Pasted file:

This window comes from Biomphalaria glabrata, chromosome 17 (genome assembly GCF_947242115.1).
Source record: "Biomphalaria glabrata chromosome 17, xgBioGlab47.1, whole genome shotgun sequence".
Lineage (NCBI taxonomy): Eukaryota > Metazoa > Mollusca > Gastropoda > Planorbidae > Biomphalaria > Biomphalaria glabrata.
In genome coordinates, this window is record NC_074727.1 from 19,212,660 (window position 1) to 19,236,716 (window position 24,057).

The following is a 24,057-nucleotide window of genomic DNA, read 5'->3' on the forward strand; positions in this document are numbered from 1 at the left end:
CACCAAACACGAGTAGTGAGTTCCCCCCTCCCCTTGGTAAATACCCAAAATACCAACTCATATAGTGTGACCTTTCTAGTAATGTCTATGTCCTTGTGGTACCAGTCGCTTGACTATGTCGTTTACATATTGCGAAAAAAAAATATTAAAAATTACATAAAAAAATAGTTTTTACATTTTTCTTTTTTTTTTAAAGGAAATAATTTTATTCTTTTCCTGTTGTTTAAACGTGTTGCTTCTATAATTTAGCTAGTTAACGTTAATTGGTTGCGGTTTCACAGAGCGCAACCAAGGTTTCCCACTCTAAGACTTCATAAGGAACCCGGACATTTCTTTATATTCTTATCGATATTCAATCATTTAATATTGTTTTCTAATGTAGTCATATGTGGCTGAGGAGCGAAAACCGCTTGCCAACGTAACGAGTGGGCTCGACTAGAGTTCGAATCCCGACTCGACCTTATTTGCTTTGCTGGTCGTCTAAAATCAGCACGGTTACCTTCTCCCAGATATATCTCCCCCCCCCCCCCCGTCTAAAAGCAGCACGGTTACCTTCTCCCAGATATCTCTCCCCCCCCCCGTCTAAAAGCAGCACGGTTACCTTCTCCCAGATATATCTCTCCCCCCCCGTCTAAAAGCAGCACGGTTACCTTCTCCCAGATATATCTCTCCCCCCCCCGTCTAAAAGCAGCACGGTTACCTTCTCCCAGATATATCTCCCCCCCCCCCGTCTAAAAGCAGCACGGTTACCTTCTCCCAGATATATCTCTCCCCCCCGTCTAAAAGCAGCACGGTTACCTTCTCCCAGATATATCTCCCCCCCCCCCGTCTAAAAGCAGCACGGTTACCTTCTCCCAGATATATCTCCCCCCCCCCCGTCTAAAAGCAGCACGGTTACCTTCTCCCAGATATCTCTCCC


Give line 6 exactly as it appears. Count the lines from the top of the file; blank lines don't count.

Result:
CACCAAACACGAGTAGTGAGTTCCCCCCTCCCCTTGGTAAATACCCAAAATACCAACTCATATAGTGTGACCTTTCTAGTAATGTCTATGTCCTTGTGGTACCAGTCGCTTGACTATGTCGTTTACATATTGCGAAAAAAAAATATTAAAAATTACATAAAAAAATAGTTTTTACATTTTTCTTTTTTTTTTAAAGGAAATAATTTTATTCTTTTCCTGTTGTTTAAACGTGTTGCTTCTATAATTTAGCTAGTTAACGTTAATTGGTTGCGGTTTCACAGAGCGCAACCAAGGTTTCCCACTCTAAGACTTCATAAGGAACCCGGACATTTCTTTATATTCTTATCGATATTCAATCATTTAATATTGTTTTCTAATGTAGTCATATGTGGCTGAGGAGCGAAAACCGCTTGCCAACGTAACGAGTGGGCTCGACTAGAGTTCGAATCCCGACTCGACCTTATTTGCTTTGCTGGTCGTCTAAAATCAGCACGGTTACCTTCTCCCAGATATATCTCCCCCCCCCCCCCCGTCTAAAAGCAGCACGGTTACCTTCTCCCAGATATCTCTCCCCCCCCCCGTCTAAAAGCAGCACGGTTACCTTCTCCCAGATATATCTCTCCCCCCCCGTCTAAAAGCAGCACGGTTACCTTCTCCCAGATATATCTCTCCCCCCCCCGTCTAAAAGCAGCACGGTTACCTTCTCCCAGATATATCTCCCCCCCCCCCGTCTAAAAGCAGCACGGTTACCTTCTCCCAGATATATCTCTCCCCCCCGTCTAAAAGCAGCACGGTTACCTTCTCCCAGATATATCTCCCCCCCCCCCGTCTAAAAGCAGCACGGTTACCTTCTCCCAGATATATCTCCCCCCCCCCCGTCTAAAAGCAGCACGGTTACCTTCTCCCAGATATCTCTCCC